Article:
and millet abound, so a cup was filled with millet and the candle stuck into the centre. Mongols very seldom have candles to burn, but when they do find a candle, a cup filled with millet is a common substitute for a candlestick. The next most noticeable thing in the house was the turnkey, who still hovered around the newly-lighted candle. The sub-governor wanted an eye; the turnkey was minus the nose, and a most lugubrious man he looked. His affliction interfered with his speech, and the depression in the centre of his face terminated in a dark hole, which gave him such a repulsive yet fascinating appearance, that it was almost impossible to keep the eye from following him and resting on his disfigurement. Next day this turnkey escorted me to the prison. He turned out to be a government servant there on duty for a month, and so poor that he was glad to get employment at anything. This time it was broad daylight, and we surprised the inmates playing chess. For a board they had taken down one half of a window shutter, and scratched the form of the chess-board on it. Proper chess-men they had none, but the black man, being a scribe, had written on little flat pieces of wood, camel, mandarin, child, and so on-thus indicating the different kinds of men. With this make-shift board and these make-shift men they were playing quite a keen game; both players and spectators protested against the positions being disturbed, and the chess-board was laid carefully away, that the game might be resumed where it was left off. A few minutes later, a terrible storm of wind, rain, and hail beat against the front of the house. The door was closed. One window had no shutters; the other aperture had no window, but shutters only. The one half of the shutter was under a pile of clothes, keeping them from the damp of the kh'ang; the other was laid away with the game of chess on it; but as the storm beat into the room, the clothes were thrown aside, the chessmen were swept up, the shutters fixed, and with only one small window left, the black-house was true to its name.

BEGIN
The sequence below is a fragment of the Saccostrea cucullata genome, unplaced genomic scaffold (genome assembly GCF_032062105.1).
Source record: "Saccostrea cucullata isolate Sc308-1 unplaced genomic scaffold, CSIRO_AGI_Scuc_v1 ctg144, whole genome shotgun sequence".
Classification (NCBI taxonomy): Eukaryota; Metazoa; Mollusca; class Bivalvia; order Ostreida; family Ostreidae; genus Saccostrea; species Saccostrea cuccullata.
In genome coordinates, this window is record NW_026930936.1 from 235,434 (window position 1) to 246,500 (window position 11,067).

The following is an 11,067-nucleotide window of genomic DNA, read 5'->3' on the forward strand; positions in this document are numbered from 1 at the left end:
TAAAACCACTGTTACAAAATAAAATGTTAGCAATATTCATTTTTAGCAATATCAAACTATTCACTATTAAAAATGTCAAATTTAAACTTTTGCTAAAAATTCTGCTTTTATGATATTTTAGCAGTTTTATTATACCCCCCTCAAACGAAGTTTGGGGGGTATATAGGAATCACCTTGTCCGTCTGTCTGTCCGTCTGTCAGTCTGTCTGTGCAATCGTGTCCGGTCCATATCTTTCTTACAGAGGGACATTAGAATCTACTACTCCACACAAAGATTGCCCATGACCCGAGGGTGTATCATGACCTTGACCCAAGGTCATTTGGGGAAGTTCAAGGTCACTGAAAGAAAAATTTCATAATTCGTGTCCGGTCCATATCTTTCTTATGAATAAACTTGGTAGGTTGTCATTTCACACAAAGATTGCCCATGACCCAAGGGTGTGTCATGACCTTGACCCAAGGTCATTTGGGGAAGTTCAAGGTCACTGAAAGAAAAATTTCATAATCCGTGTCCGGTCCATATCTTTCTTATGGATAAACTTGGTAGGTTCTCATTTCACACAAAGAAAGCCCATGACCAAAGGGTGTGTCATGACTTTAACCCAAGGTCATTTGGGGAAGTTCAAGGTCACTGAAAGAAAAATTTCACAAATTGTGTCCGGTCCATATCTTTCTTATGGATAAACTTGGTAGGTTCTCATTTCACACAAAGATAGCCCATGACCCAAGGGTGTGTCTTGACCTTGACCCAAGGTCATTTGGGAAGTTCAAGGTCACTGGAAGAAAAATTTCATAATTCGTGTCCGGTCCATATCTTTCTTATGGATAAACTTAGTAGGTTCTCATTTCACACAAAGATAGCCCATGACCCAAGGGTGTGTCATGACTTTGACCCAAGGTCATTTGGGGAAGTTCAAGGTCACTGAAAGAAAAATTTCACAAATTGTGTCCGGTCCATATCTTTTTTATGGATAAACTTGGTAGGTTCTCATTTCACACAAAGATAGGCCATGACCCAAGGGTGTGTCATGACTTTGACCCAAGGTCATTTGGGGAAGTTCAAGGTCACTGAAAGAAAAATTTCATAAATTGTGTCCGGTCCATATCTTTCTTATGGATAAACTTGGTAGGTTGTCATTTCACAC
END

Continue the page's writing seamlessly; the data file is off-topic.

The storm soon passed over, light was re-admitted, and the place once more became visible. There was little but bare walls to be seen. Two khangs, one at each end, without flues, and almost destitute of mats; a couple of broken-down-looking fireplaces, a pot, and a couple of water buckets comprised nearly the whole of the furniture in the place. All the floor, except two or three feet at cach side, was wood. Near the centre was a trap-door with a little square hole cut in the middle. When this door was raised, it disclosed an underground room about ten feet deep, eight feet wide, and fifteen or twenty feet long, with mud floor, plastered walls, and the flooring of the prison for ceiling. This room had no furniture and contained nothing of any kind. There seemed to be no air-holes or provision for ventilation, except the seams between the boards of the ceiling, and the little hole about four or five inches square, in the trap-door. Outside the house there was conspicuous from afar a clumsy Chinese ladder. By means of this ladder, every night at dark, three of the prisoners were let down with their bedding to pass the night in this strong room. It was rather hard lines for a criminal even, to pass eight or ten hours of the twenty-four in such a damp stagnant hole, which never gets warm all the year round. It was summer time then; but the keeper remarked, “In the morning the men come up shivering with cold.” One thing the dungeon afforded, -safe keeping for the prisoners. Once let down into it and the ladder withdrawn and placed outside the house, the three men were in no danger of getting out. The trap-door was fastend down firmly ten feet above their heads, and to mine themselves out, they would have had to work through the solid earth. Experienced breakers of foreign prisons would doubtless have easily devised means of escape, but Mongols were safe enough. Three of the six were not compelled to sleep in the dungeon, but shared the comforts of the upper prison in common with the sub-governor, the turnkey, and the two soldiers. The most remarkable thing about the prison, was the amount of liberty allowed the prisoners. It seemed to be no uncommon thing for the keepers and soldiers to be away at the same time; when the prisoners were left at perfect freedom. It is true that on these occasions the keepers never went far, and kept continually casting glances towards the jail; yet it sounds strange to hear of half-a-dozen criminals left to roam at will inside and outside of the prison and the prison yard. The great distances and the naked solitudes of the country doubtless accounted for this. Suppose a prisoner ran away, where could he go? If he travelled, his track would not be difficult to find; and if he did not travel, where could he lie hid? During the night he might get away and baffle pursuit, but more care was exercised after dark. Another consideration too, that makes jails easy to guard in Mongolia is this, that an escaped prisoner would doom himself to perpetual banishment. If he returned home at any time, he would be instantly apprehended, and most Mongols would prefer to endure two or three years imprisonment, to being compelled to skulk for life. The three prisoners that were allowed to sleep in the upper prison, had almost completed their term of restraint; a few weeks or months more would make them free men; and in these circumstances, they would not render themselves liable to fresh punishment by attempting to escape. The keepers knew this, and were not at all afraid to give them plenty of liberty.